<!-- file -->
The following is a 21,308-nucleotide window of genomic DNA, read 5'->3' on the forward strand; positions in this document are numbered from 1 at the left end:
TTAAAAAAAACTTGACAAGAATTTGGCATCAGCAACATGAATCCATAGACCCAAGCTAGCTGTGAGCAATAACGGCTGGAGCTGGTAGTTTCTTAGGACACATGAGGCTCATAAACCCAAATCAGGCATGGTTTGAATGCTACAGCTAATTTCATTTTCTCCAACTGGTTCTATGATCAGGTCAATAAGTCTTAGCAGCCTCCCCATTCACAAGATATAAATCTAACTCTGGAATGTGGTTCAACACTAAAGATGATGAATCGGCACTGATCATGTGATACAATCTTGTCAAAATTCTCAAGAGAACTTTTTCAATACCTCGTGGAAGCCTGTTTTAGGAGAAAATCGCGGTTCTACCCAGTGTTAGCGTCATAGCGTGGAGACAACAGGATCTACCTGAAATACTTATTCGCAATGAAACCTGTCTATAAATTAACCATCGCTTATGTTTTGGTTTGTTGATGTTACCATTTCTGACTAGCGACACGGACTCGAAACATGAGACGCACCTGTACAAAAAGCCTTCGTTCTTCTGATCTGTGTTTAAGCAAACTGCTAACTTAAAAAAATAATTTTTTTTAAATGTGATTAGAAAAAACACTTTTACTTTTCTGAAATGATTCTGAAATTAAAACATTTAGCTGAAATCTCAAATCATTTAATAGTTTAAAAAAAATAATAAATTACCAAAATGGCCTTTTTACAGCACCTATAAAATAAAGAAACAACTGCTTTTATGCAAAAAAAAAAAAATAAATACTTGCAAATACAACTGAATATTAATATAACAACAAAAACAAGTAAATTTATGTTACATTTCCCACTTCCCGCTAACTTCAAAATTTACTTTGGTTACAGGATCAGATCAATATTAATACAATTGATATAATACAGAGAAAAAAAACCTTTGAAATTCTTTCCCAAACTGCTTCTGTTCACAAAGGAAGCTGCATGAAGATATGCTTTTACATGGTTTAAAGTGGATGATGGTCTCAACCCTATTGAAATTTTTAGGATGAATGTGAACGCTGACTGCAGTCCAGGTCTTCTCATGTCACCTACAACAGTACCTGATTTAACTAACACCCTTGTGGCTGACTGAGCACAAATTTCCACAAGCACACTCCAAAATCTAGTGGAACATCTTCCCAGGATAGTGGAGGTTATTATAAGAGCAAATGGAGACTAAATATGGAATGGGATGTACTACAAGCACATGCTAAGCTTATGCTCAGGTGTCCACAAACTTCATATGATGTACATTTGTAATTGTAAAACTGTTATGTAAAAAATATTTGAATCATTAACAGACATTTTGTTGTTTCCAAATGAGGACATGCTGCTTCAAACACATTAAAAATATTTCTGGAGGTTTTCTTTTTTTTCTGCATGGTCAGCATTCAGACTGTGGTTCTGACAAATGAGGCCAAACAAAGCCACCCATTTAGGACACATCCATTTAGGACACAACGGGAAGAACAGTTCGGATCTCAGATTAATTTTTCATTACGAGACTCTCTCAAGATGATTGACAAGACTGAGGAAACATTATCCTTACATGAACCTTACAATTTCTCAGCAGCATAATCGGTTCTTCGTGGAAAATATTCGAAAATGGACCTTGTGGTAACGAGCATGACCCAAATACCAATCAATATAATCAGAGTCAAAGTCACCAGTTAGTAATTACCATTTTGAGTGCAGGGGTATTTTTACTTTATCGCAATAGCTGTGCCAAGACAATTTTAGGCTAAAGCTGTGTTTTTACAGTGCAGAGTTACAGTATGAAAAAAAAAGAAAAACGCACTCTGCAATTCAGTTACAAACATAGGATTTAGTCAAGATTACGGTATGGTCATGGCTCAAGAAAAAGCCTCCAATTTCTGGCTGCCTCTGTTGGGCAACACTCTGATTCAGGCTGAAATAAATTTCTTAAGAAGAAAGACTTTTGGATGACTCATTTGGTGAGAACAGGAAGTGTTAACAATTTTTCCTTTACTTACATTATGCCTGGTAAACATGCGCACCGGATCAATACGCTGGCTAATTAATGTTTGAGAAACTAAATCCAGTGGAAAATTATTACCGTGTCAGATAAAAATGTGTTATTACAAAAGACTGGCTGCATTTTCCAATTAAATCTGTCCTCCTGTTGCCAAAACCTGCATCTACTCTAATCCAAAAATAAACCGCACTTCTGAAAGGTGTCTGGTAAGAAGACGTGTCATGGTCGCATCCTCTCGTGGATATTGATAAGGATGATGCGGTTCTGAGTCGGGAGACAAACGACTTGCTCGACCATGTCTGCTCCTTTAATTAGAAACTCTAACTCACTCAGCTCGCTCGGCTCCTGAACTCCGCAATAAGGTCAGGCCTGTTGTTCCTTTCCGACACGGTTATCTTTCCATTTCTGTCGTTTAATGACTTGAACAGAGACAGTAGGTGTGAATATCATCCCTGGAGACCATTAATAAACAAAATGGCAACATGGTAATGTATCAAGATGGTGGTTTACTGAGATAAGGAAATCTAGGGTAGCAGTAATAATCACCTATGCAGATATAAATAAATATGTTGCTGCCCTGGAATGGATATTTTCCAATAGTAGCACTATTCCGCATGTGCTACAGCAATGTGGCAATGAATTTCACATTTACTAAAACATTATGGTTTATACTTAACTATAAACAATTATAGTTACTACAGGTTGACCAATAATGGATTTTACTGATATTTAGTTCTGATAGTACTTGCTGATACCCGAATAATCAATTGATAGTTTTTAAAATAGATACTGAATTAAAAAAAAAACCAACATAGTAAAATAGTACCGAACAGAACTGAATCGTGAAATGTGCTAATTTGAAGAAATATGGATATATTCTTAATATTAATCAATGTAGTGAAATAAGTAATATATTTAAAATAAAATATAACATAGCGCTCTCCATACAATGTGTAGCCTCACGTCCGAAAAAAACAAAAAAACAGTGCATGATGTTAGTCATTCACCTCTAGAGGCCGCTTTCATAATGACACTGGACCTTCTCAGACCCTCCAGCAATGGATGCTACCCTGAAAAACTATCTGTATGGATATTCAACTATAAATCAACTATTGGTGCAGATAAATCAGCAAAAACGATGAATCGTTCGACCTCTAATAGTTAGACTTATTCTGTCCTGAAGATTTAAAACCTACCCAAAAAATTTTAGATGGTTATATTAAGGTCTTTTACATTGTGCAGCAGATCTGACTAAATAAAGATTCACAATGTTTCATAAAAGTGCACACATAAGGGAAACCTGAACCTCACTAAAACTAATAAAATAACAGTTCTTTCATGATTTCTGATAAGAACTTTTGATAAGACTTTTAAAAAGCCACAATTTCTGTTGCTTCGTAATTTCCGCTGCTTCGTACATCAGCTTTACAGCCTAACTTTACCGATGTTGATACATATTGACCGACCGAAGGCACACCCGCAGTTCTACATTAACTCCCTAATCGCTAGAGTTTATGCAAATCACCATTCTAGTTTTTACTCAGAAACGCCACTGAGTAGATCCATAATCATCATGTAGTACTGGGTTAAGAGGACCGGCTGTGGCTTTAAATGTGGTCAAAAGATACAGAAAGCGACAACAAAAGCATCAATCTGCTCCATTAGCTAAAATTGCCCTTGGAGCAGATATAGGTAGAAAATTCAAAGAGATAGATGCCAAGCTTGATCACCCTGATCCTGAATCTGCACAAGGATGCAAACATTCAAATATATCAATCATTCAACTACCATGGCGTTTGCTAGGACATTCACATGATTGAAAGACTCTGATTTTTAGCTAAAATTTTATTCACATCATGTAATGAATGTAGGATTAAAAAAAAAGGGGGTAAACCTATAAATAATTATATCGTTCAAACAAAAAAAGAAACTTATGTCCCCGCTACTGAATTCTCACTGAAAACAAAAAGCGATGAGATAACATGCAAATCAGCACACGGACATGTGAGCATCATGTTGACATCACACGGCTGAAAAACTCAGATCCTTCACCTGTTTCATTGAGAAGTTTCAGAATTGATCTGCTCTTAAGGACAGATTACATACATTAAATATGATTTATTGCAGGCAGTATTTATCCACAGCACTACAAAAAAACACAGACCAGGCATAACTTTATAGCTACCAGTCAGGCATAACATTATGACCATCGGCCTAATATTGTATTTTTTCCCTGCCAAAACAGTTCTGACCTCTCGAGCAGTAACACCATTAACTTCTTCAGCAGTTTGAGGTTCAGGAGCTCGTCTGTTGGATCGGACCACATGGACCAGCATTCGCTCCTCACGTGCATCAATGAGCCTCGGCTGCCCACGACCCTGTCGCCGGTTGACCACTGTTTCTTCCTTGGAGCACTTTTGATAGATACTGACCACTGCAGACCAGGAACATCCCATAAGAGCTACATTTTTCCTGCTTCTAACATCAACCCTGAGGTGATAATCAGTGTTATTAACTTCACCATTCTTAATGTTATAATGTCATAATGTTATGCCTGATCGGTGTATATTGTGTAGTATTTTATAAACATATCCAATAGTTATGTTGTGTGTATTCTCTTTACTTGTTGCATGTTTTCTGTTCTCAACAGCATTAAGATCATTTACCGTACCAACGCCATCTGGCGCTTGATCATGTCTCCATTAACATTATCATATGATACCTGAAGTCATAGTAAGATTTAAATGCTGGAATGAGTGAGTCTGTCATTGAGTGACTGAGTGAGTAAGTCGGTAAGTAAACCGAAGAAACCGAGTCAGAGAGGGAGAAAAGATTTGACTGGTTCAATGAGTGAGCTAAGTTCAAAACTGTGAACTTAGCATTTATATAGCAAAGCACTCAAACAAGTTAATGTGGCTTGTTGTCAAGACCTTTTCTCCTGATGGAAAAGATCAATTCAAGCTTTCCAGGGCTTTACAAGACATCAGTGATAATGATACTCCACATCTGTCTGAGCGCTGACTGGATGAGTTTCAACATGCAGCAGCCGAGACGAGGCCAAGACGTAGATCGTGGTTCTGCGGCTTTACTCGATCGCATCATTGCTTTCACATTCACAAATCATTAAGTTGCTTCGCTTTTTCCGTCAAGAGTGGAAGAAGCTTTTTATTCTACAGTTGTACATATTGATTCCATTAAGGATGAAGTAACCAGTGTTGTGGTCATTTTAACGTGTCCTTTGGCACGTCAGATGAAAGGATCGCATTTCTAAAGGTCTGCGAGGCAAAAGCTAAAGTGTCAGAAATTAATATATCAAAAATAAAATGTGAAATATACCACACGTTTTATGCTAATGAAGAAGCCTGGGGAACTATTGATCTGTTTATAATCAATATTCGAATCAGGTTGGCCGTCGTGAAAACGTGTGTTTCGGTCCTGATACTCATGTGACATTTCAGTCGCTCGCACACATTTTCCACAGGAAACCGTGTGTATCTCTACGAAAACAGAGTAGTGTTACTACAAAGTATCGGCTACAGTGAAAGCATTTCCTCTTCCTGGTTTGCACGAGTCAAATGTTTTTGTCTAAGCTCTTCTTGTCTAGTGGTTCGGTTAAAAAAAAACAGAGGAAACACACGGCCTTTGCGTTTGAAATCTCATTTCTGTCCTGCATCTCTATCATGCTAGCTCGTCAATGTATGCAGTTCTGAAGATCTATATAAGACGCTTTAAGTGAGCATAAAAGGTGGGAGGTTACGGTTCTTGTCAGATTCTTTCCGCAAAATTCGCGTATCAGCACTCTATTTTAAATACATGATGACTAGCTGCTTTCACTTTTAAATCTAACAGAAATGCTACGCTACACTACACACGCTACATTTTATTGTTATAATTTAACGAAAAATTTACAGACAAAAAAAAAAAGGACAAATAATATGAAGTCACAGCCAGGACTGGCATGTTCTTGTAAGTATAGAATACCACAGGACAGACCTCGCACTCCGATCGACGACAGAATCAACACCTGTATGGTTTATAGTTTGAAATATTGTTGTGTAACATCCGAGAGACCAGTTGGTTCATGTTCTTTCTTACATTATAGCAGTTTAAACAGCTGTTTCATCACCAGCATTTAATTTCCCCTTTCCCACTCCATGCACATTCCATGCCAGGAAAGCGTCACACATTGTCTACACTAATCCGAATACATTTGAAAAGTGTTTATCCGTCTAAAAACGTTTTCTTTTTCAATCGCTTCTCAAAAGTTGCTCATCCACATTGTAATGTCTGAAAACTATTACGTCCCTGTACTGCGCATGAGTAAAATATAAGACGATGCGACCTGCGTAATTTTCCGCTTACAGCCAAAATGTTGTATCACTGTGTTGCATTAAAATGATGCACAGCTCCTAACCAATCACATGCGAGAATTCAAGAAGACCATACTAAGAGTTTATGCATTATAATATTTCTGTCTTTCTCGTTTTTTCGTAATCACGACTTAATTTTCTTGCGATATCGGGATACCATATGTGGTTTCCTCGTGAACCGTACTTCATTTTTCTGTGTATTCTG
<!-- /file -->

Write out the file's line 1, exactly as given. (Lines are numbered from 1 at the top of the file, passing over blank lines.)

The following is a 21,308-nucleotide window of genomic DNA, read 5'->3' on the forward strand; positions in this document are numbered from 1 at the left end: